by Comrade Black
All my life people have been telling me how lucky I am.
There was a time in my life where I was jumped by 3 men, who held my head to the ground while one jumped up and brought his foot down; all over a hundred or so dollars. I tell people, and they tell me I am lucky. Oh so lucky to have survived. Or the time I was hit to the head with an aluminum baseball bat. So lucky.
If this is what luck is I wish I would quit getting it.
Recently I was approved for PWD (Persons With Disabilities) after years of struggling through the hoops of bureaucracy. Sometimes when I tell people this they reply “wow you are so lucky.” “I wish I didn’t have to work for money, and could get a BC wide bus pass, free camping, and ½ off at the ferries”
I wake up in pain, nearly every day. When I awake my feet ache from sleep, and my back is often sore too. I deal with crippling spells of fatigue that shut me right down. If I walk too long, or go up too many stairs my knees remind me of when that drunk driver said to the cops “no, I didn’t hit him, I just drove up and he was laying here.” At the hospital as I came back to consciousness the nurse said to me “You are pretty lucky… It was pretty stupid to be riding at night without any lights.”
I deal with 4 different conditions that each manifest as different forms of chronic pain, AS, fibramialgia, soft tissue damage to my knees, and migraines. At least one of them I was assured will only get worse throughout my life, and likely will cripple me permanently. Eventually. All products of poverty, and living in the disaster we call civilization.
but hey, its ok cause I get a free bus pass… Well, actually it is $45, but still, so lucky.
When I was a kid, I was bullied in school. Although bullied doesn’t even begin to describe it accurately. Terrorized would be more honest. Daily I would get my ass smacked, or my crotch grabbed, while I was called fag, tripped, spit on and they would destroy my locker so I had to carry my binders with me all day in my book bag. They even once tore my pants off my body, in half. Tore them right off of me, and laughed. I was suicidal until I was in my mid 20s, and still struggle with depression and anxiety. When I tell people these stories they often tell me “man, you are lucky you got out of there alive.”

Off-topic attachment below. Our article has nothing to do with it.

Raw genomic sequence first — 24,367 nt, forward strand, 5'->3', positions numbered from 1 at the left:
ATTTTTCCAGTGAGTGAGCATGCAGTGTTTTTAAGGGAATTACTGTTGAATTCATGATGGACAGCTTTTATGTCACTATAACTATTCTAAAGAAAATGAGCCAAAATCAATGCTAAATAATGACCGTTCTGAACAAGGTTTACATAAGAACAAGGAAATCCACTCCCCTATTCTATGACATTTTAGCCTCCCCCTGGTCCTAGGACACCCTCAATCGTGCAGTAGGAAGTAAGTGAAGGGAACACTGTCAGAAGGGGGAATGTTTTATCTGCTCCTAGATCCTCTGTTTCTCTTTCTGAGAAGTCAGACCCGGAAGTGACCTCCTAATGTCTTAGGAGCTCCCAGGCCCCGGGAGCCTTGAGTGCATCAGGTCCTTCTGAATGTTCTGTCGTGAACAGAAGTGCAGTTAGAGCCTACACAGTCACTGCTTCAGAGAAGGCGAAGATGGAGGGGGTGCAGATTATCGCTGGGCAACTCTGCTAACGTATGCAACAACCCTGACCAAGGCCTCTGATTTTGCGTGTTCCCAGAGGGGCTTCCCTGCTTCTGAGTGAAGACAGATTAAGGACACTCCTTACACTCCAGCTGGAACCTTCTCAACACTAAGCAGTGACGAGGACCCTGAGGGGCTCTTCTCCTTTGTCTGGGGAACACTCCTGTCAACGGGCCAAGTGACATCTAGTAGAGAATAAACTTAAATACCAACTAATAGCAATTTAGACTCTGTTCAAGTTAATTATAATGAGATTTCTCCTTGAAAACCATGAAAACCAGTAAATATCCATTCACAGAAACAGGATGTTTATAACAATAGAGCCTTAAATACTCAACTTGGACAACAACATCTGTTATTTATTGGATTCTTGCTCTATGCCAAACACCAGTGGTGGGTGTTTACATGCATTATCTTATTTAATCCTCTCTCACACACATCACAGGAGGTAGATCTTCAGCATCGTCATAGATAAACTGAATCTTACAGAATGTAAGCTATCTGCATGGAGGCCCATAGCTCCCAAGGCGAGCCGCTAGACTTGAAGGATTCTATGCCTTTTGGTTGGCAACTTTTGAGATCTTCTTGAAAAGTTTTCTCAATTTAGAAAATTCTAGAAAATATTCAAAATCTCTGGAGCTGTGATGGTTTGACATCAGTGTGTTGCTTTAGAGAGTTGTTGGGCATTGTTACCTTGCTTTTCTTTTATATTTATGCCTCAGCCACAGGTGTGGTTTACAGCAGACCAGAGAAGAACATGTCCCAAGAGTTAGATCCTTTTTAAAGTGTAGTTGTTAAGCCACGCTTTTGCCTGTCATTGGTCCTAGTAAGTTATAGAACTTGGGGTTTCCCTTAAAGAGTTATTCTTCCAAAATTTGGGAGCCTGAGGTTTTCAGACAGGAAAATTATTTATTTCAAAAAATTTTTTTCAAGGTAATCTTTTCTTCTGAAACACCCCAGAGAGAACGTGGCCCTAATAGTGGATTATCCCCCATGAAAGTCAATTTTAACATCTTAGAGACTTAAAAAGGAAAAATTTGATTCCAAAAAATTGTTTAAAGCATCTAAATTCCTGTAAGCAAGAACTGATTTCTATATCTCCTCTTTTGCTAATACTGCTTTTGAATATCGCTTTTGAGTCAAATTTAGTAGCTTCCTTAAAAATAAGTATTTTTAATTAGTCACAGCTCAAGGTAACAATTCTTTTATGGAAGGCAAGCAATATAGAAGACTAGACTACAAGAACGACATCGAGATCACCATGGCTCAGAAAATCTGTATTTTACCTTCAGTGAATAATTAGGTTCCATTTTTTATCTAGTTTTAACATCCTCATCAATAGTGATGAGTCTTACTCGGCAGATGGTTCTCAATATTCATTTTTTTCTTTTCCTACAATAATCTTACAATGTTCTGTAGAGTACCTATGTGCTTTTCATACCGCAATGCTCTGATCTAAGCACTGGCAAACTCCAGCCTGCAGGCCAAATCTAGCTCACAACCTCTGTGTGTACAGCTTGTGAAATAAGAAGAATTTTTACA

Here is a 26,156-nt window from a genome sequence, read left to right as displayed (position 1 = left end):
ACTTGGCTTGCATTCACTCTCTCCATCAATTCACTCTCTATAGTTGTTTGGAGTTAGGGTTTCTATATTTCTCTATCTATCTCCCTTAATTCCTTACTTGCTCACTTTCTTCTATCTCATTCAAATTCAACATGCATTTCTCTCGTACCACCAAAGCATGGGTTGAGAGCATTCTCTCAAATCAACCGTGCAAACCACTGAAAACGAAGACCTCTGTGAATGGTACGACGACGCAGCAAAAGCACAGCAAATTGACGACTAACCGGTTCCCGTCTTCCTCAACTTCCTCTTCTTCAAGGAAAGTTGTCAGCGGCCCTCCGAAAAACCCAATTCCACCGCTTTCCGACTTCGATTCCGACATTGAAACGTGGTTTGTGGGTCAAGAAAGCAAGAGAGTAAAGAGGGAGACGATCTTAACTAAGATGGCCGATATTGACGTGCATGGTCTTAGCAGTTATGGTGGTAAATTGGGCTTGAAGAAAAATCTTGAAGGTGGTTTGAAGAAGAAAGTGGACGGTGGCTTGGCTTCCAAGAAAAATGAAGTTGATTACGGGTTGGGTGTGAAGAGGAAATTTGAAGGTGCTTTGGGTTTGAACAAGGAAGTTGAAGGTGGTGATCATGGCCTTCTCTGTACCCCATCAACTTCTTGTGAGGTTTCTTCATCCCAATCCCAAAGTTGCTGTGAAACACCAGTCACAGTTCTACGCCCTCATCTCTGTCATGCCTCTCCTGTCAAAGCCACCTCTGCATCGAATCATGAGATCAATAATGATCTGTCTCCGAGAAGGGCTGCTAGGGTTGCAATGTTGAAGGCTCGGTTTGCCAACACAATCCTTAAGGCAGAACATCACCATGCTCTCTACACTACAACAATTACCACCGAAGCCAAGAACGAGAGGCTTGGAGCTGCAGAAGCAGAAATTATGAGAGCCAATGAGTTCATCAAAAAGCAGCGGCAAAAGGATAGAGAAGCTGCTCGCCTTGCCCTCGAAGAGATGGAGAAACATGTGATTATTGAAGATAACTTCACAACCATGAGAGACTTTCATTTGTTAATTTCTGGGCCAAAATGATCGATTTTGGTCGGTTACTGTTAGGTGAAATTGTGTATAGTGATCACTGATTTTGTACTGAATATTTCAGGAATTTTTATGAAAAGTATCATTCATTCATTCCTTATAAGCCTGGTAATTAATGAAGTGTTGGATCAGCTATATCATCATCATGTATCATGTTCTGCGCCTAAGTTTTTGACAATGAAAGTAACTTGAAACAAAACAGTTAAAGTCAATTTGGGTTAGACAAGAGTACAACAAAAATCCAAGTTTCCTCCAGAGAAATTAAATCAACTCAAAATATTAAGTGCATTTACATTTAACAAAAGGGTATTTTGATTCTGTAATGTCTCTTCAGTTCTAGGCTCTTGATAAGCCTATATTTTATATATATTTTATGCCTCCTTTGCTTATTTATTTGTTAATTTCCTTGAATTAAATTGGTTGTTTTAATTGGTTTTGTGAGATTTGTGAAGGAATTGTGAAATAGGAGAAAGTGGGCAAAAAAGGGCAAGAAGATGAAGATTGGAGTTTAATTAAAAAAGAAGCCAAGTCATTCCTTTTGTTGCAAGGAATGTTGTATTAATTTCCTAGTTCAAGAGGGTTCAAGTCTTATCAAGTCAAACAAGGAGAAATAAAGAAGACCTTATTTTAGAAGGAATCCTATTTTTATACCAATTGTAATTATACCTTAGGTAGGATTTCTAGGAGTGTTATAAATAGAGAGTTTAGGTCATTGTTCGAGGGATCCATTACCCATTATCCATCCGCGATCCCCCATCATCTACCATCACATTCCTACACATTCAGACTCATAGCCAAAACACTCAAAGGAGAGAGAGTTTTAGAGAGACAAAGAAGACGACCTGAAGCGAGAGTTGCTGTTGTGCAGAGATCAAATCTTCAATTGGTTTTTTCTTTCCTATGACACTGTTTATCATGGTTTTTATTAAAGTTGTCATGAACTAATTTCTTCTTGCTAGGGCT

Apparently choosing to hitchhike across the country and live on the streets to get away from there had nothing to do with it…
It was just luck.
I find the word luck dis-empowering.
Luck implies that fate or random chance of the universe just fell in my direction.
It takes away all agency, and neutralizes participation,
As if nothing I did had anything to do with why I survived, and even thrived despite it.
I don’t think I have been lucky, I have been unlucky. But I persevered, in spite of it.
My life has been a struggle, it hasn’t been easy. Sure, I wasn’t a child soldier, or sold into sex slavery, so many others have definitely had it worse – but that doesn’t undermine my own struggles and hardships.
I survived because I fought, and had the support of friends, allies, and community.
“You’re so lucky to have such a great community.”
No, sorry, I have to disagree.
I have community because we have put in the work to make it a reality.
To build and maintain those relationships which are important.
Community, relationships, they don’t just happen accidentally.
I once read a article about sexual assault, where the author meditated about how almost every woman she knew had bad it done to them
and she kept saying “I am the lucky one, lucky it never happened to me.”
Like the drunk driver who ran over me, or the people who assaulted me, the perpetrators in her story didn’t do anything, the women were just “unlucky.” Where the fuck is agency?
We live in a world, where species go extinct every day, where forest get paved, where women are prey, where most of the world (human) population lives in poverty. Yet we are constantly told we are lucky.
Fuck luck. We need action, compassion, and empathy.
We need to quit giving up our agency, and most importantly, to take responsibility.
And never be so lucky